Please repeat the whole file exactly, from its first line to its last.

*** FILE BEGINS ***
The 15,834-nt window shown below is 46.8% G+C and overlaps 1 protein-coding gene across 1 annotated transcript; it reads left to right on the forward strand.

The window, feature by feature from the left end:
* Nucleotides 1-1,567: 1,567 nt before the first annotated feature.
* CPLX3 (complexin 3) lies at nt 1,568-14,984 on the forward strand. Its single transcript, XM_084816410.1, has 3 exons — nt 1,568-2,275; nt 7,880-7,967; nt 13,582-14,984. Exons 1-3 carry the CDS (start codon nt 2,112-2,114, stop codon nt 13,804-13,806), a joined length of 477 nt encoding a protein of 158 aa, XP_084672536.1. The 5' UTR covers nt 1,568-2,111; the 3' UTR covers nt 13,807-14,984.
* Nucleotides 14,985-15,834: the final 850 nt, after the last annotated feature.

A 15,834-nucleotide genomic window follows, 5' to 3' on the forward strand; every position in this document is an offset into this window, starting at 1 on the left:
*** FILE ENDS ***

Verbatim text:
The 15,834-nt window shown below is 46.8% G+C and overlaps 1 protein-coding gene across 1 annotated transcript; it reads left to right on the forward strand.

The window, feature by feature from the left end:
* Nucleotides 1-1,567: 1,567 nt before the first annotated feature.
* CPLX3 (complexin 3) lies at nt 1,568-14,984 on the forward strand. Its single transcript, XM_084816410.1, has 3 exons — nt 1,568-2,275; nt 7,880-7,967; nt 13,582-14,984. Exons 1-3 carry the CDS (start codon nt 2,112-2,114, stop codon nt 13,804-13,806), a joined length of 477 nt encoding a protein of 158 aa, XP_084672536.1. The 5' UTR covers nt 1,568-2,111; the 3' UTR covers nt 13,807-14,984.
* Nucleotides 14,985-15,834: the final 850 nt, after the last annotated feature.

A 15,834-nucleotide genomic window follows, 5' to 3' on the forward strand; every position in this document is an offset into this window, starting at 1 on the left: